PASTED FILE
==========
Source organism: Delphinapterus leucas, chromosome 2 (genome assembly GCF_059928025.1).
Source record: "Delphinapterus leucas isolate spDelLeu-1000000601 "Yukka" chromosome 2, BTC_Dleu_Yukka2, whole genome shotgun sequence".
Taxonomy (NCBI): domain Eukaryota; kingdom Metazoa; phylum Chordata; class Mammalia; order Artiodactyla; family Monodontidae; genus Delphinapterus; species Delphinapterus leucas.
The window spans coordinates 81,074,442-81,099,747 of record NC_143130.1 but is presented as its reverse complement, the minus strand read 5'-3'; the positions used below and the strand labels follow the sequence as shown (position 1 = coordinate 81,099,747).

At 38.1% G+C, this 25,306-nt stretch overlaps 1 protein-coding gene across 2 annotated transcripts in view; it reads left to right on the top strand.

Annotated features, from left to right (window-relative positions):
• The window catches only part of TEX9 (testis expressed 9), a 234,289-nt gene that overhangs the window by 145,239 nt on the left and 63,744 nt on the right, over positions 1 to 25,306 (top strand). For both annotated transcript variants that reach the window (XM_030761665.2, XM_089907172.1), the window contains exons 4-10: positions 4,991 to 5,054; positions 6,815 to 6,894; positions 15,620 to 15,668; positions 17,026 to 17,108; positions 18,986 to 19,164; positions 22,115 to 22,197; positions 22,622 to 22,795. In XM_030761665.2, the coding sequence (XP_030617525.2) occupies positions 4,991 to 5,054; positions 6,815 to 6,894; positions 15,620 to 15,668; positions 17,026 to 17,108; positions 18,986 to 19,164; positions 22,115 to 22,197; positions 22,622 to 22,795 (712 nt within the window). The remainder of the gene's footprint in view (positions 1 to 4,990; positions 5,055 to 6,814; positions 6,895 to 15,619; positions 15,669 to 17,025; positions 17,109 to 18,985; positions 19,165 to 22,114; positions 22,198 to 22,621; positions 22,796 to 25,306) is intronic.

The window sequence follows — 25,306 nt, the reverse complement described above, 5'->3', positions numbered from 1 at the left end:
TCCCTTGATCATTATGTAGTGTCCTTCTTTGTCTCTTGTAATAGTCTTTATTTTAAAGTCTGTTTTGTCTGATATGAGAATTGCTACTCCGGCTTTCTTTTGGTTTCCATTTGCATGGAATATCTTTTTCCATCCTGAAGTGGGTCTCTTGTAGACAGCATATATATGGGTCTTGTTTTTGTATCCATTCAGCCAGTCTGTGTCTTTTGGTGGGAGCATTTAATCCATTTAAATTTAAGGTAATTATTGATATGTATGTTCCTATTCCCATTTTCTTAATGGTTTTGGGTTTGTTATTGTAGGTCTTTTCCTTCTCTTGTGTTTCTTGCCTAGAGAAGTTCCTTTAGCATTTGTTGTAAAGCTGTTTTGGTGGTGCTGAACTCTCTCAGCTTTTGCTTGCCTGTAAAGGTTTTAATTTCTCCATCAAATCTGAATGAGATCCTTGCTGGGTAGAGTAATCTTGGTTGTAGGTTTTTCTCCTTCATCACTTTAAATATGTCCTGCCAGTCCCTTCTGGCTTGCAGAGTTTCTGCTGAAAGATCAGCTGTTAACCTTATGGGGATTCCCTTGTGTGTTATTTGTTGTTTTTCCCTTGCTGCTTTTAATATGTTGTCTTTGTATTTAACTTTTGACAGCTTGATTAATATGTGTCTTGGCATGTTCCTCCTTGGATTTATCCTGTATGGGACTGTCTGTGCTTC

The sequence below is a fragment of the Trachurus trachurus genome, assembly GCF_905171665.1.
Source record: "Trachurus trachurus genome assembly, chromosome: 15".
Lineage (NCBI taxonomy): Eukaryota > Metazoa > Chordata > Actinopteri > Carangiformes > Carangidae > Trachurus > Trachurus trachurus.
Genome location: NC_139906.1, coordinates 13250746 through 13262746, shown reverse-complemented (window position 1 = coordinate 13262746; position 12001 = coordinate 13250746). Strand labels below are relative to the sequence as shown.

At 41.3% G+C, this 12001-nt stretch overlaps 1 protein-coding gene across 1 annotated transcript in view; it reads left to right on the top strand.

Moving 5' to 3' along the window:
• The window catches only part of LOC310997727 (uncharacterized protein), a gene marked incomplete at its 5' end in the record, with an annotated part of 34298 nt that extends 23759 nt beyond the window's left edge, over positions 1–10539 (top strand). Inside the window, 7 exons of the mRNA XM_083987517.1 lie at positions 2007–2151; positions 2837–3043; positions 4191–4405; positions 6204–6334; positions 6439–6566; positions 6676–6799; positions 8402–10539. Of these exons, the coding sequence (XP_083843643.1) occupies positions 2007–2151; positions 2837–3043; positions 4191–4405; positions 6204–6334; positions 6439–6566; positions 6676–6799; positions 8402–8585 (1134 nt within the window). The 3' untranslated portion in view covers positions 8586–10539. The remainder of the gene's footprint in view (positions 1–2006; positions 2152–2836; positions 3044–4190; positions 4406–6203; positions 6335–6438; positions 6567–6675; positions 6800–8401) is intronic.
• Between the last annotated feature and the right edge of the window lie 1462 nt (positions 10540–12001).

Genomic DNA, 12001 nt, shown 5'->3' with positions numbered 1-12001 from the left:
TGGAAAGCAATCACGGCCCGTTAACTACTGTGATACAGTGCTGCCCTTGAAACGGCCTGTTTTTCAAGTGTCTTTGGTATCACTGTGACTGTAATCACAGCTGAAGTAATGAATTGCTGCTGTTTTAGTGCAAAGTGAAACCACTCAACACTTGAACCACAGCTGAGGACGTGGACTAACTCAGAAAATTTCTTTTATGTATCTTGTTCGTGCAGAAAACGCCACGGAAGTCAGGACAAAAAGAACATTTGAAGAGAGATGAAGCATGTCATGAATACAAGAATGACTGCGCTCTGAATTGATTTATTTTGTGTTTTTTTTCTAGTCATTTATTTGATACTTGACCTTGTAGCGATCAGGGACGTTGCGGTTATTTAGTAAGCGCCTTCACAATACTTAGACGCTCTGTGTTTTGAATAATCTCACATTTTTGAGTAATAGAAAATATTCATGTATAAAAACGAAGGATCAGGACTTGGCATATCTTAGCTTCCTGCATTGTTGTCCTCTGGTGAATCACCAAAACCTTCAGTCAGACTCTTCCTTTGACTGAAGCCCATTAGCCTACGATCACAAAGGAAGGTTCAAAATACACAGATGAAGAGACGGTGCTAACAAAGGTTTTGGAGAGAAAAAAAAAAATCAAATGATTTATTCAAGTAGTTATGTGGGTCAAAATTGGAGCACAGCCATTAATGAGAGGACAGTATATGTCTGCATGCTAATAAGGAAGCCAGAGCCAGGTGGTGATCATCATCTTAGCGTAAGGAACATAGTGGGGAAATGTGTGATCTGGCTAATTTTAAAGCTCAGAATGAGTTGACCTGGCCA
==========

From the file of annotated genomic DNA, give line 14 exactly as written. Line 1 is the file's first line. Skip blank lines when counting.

At 41.3% G+C, this 12001-nt stretch overlaps 1 protein-coding gene across 1 annotated transcript in view; it reads left to right on the top strand.